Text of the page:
Turkish Delight

IMG_8856I have recently returned from the land of Turkish delight, belly-dancing and Arabic/Western fusion. If you haven’t figured it out already, I’m referring to Turkey – Istanbul in particular.

My luck being my luck, civil unrest broke out in the city the day after I booked my ticket! But despite fears among family and even the Foreign Office, I was adamant to make the most of this much deserved holiday. And boy am I glad I went!

Turkey is an unusual country in that it bridges the East with the West, which shows in the fusion of traditional and contemporary cultures and attitudes. Given my limited exposure I saw the respect for women, patriotism, religious values alongside a concerted effort to keep up with Western fashion and social culture.

The middle-class, educated (mostly young) Turks are far more liberal in their attitudes and seemed to branch away from the secular religious working class. They contrast to the other Muslim countries I’ve been to in that they openly drink, the women wear non-traditional clothes and young couples will walk in public hand inBüyükçekmece hand.

In central Istanbul everyone could speak English to at least a basic level. In the suburbs there was no need to learn the language so hardly anyone knew it. Only half an hour away from the city centre and the attitudes were very different.

Büyükçekmece is a seaside retreat in suburban Istanbul that the middle classes go to for day trips. It’s beautifully scenic, a break from the urban rush and a hotspot for some amazing bargains! It is also home to the fabulous Eser Premium Hotel and Spa, where we stayed!

I was lucky enough to be there for the summer shopping festival and culture festival so there were amazing sales on as well as cultural events.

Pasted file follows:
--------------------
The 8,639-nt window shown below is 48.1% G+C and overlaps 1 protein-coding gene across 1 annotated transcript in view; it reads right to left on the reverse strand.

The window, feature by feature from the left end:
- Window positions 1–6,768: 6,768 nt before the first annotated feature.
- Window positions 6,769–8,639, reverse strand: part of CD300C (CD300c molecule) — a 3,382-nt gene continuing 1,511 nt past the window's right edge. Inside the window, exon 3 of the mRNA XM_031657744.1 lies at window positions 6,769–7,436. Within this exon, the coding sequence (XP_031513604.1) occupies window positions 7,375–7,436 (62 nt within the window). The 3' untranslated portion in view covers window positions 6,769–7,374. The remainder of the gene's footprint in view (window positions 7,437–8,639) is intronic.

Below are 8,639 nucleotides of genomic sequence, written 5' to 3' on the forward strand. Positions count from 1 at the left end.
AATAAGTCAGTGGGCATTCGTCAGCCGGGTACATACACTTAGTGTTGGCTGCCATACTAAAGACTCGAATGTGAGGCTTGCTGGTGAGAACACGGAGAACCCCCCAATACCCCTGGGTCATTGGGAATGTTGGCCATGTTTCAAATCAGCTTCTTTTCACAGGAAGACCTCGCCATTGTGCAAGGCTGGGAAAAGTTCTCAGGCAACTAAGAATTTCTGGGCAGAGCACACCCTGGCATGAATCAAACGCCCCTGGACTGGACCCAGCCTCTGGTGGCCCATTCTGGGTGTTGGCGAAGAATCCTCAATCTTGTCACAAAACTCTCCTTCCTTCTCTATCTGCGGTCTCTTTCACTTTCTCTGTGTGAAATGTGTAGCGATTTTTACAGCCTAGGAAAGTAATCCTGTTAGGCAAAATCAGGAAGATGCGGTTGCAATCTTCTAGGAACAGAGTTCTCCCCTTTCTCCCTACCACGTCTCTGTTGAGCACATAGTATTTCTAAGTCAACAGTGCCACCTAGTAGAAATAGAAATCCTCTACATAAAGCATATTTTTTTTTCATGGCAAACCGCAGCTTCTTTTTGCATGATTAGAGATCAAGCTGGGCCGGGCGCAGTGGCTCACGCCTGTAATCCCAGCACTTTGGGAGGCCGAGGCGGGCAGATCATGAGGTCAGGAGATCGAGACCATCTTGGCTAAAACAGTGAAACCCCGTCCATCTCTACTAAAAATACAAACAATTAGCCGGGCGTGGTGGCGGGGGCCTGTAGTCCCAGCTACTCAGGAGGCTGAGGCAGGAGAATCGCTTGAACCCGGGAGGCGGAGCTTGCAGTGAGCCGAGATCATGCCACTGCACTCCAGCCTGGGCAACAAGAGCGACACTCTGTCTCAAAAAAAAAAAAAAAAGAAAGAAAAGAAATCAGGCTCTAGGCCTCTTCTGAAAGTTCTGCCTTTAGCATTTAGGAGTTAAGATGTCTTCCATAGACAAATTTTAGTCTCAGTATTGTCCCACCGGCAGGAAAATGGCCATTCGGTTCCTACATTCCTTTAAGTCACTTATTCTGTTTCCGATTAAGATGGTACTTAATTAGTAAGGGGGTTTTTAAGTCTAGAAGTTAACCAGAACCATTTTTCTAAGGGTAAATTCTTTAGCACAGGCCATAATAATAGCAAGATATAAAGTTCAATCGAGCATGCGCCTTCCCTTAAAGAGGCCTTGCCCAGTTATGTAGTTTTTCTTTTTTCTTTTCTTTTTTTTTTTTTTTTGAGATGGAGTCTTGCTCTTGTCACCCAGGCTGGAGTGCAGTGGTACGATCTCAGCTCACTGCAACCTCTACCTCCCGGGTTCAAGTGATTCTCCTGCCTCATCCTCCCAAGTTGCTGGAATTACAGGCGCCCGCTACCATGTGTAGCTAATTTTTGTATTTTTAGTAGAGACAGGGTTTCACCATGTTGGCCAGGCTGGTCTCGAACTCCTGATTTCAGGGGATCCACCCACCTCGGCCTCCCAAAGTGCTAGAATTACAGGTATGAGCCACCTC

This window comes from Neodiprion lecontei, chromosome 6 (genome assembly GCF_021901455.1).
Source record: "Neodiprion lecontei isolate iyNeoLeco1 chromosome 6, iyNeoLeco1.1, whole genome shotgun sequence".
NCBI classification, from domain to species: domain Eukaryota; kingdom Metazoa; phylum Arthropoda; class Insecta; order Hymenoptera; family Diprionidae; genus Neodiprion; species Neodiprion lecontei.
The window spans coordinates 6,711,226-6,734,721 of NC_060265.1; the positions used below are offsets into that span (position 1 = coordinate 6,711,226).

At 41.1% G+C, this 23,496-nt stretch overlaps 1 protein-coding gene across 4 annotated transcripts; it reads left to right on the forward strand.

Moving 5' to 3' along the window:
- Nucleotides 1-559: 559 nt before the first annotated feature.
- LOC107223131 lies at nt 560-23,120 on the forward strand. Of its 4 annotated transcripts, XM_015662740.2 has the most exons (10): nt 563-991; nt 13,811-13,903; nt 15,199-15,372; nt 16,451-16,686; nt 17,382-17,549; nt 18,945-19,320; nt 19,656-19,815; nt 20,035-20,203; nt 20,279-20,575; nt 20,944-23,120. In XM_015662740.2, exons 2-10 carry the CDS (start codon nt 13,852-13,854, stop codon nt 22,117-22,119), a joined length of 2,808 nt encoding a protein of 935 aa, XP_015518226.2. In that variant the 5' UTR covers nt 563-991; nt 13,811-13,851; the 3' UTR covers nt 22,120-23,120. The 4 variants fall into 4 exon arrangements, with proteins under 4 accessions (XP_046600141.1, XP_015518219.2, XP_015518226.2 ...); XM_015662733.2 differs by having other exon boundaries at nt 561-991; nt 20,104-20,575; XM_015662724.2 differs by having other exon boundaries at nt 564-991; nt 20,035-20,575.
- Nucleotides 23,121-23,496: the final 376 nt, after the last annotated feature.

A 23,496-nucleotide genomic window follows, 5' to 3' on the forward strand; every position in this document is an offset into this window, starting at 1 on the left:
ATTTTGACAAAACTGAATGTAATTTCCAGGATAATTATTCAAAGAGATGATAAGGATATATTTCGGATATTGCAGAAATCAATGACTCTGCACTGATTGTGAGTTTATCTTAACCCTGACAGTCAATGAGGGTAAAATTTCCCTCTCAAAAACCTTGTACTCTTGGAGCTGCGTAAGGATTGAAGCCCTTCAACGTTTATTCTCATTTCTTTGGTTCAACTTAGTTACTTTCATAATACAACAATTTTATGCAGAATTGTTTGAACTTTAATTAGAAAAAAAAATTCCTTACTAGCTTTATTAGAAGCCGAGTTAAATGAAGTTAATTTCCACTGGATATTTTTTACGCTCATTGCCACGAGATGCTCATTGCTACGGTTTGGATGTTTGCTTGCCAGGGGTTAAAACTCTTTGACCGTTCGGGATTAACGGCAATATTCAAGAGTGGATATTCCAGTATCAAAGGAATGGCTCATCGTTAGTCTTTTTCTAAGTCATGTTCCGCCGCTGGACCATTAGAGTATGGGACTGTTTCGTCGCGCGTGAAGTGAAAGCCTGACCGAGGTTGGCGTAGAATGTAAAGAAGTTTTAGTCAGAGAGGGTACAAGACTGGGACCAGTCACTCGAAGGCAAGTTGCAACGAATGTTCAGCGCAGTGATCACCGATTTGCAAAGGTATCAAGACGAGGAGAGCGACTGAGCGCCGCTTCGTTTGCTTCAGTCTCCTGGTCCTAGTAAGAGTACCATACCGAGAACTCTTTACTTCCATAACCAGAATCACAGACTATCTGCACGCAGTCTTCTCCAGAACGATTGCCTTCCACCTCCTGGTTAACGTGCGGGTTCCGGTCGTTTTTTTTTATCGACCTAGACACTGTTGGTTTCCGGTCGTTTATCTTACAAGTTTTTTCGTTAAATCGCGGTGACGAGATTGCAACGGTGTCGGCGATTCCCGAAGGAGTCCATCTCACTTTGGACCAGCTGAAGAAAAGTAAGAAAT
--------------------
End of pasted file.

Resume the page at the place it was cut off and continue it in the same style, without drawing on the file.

IMG_8670I also happened to be there during public protests against the Government. I deliberately visited Taksim Square twice in the vain hope of capturing some footage of the demos but instead, I was faced with this (pictured) … construction work and cordons! Unrest only seemed to occur in the evenings and appeared to be exaggerated on British news.

The Turks are welcoming people with a great sense of humour. They are respectful to women, especially elders. However, the sales men in the Grand Bazaar are particularly opportunistic in their chance of being with a foreign woman. Word of advice ladies – expect cheesy lines and even inadvertent brushes across your body if you’re not travelling with a man!IMG_8683

Dining in Istanbul was very cheap. On average, a main dish was 15 Turkish Liras (£5 approx) but the alcohol is quite pricey. The city is a shopper’s paradise with an amazing array of leather jackets and bags, irresistible jewellery (largely silver, gold-plated and precious stones) and lanterns to die for! Best of all – you can bargain away!

I had been warned of the taxi drivers and their extortionate fairs. Unfortunately I experienced it too! A journey that cost 80TL in a taxi booked by my hotel, cost 160TL by a taxi I flagged down for the return journey! The driver literally doubled the price! Of course that led to a dispute and I refused to pay more than the amount I paid on the outward journey.

I plan to make another trip to Turkey. The country is full of intriguing history, an evolving culture, breathtaking sights and VERY interesting looking men! I’d recommend it to everyone!